The assumption that teachers will receive automatic pay rises as they stay in the job was cast into serious doubt by Westminster education secretary Michael Gove last week.
Mr Gove signalled his aim to introduce performance-related pay for teachers and called for investigation into whether pay scales are a "barrier" to reform.
The move came in a remit handed from Mr Gove to the School Teachers' Review Body, which he is obliged to consult on teachers' pay and conditions. He asked how pay scales "should be reformed to more effectively link pay and performance".
The move comes as teachers are part-way through a two-year pay freeze and face having to pay higher contributions to their pensions.
The proposed reforms raise the prospect of teachers being barred from pay rises unless they reach goals set by their managers or seek promotion to posts with more responsibility.
Martin Freedman, head of pay and conditions at the ATL union, said the plans were a "huge step backwards" and raised fears that financial pressure on schools could stop heads offering pay rises.
"A teacher could be missing out, not because they are not performing well, but because the school is short of money," he said. "It's like in the 1980s, where you moved up the pay scale only if you were in with the head. Once you start taking away objectivity from the system, how can we be sure it will operate fairly?"
Andrew Morris, head of pay at the NUT, added: "We don't feel there is a case for performance-based pay . You can't really measure how well a teacher is contributing to the education of a class; the circumstances of individual students have to be taken into account."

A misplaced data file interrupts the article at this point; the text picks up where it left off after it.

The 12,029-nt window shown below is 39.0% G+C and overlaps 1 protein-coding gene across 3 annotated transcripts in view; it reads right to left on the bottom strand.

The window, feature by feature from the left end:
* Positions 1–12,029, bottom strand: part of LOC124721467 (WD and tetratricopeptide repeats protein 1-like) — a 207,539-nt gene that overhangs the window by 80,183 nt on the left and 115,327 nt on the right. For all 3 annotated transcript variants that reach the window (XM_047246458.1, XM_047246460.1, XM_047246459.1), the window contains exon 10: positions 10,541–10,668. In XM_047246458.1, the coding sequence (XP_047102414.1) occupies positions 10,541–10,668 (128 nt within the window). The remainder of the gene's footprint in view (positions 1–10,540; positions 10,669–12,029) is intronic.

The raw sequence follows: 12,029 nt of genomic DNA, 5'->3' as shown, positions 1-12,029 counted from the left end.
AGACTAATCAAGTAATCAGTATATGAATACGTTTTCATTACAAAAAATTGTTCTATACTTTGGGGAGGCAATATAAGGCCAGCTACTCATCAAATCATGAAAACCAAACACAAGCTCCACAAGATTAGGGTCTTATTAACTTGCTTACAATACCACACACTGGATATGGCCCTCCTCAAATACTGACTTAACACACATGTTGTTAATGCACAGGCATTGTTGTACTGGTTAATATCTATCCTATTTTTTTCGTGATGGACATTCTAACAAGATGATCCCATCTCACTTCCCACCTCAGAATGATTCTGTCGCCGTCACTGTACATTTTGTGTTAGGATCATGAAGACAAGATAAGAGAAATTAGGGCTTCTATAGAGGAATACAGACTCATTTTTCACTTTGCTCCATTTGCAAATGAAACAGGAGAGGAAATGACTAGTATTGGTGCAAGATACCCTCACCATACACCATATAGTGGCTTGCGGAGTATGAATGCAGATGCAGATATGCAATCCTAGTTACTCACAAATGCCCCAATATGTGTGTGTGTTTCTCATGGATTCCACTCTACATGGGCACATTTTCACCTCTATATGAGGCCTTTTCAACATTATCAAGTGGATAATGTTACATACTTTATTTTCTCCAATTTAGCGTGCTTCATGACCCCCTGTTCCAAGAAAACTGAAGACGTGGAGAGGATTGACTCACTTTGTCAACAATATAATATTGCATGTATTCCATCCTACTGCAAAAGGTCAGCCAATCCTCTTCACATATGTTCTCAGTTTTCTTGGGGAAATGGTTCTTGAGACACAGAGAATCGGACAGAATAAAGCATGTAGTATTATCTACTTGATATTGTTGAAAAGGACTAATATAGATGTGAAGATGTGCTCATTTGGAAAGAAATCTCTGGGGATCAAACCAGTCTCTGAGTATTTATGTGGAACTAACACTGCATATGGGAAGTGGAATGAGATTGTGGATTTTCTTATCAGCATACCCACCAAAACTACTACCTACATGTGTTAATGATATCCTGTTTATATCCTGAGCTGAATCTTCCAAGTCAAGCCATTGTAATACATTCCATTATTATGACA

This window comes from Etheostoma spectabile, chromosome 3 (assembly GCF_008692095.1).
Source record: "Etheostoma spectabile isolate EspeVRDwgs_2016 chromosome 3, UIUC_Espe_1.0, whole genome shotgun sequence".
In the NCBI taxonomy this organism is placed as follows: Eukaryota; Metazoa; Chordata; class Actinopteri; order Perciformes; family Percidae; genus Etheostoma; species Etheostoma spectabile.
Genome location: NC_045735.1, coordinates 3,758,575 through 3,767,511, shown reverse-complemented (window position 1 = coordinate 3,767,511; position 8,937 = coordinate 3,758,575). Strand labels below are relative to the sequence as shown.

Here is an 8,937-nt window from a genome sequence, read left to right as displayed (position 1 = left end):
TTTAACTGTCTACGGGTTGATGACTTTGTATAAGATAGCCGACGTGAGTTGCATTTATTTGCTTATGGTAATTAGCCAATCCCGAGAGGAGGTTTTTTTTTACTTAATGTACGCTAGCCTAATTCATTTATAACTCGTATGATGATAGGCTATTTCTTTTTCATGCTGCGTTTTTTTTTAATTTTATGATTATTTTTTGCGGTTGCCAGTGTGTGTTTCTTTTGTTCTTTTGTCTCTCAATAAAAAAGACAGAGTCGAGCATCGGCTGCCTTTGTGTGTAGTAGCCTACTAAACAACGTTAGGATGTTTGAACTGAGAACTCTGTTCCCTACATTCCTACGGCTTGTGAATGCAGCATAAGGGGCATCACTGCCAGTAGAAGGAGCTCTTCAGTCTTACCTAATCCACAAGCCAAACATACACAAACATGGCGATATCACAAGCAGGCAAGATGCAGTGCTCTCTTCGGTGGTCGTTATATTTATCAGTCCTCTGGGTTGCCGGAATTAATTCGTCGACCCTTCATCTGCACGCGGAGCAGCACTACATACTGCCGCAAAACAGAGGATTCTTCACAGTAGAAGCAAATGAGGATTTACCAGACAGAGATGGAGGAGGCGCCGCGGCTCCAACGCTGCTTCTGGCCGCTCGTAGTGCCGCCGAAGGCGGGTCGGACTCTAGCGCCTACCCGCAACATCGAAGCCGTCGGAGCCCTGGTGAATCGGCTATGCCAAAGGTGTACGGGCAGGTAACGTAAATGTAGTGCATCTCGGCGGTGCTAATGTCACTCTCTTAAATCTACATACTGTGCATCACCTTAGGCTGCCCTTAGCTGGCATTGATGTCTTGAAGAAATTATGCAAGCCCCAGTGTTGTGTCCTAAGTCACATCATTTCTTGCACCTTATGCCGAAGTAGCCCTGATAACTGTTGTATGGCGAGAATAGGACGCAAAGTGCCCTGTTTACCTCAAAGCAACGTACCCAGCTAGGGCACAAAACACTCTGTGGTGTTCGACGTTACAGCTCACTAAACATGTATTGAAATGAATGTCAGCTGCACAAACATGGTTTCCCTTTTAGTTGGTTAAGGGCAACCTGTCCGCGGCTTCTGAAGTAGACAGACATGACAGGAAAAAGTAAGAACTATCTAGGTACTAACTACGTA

At present, teachers' pay increases automatically as they progress up the main pay scale, unless their head makes a case why it should not. After six years' experience, teachers can pass through the "threshold" on to the upper scale if their teaching is of a high enough standard, with the vast majority able to make that step.
Mr Gove's letter follows a warning by the new Ofsted chief inspector, Sir Michael Wilshaw, that heads could come under pressure from inspectors to justify any pay rises they give to staff.
Sir Michael said that it was "quite legitimate" for inspectors to ask heads, "How many of your staff have moved up the main (pay) scale?" or "How many have gone through the (upper pay) threshold?"
The proposal also further undermines the status of national deals on pay and conditions, with academies and free schools already exempt from the agreements.
Russell Hobby, general secretary of heads' union the NAHT, said he was unsure whether "a crude bonus structure" of performance-related pay would work in schools, although he added that it could allow talented young teachers to rise more quickly up the pay scale.
But the move was welcomed by James Groves, head of the education unit at right-leaning thinktank Policy Exchange. "It's definitely a question that needs to be asked. I'm not sure we can get more teachers to come forward to join the profession unless we shake the system up a bit. Some younger teachers I know would be in favour of this," he said.
The STRB has also been asked to look at the pros and cons of introducing regional pay, and for advice on how to "make pay more market-facing for teachers".
MAIN PAY SCALE
England and Wales (excluding London)
pound;21,588 Scale point 1
pound;23,295 Scale point 2
pound;25,168 Scale point 3
pound;27,104 Scale point 4
pound;29,240 Scale point 5
pound;31,552 Scale point 6
Upper pay scale
pound;34,181 Scale point U1
pound;35,447 Scale point U2
pound;36,756 Scale point U3.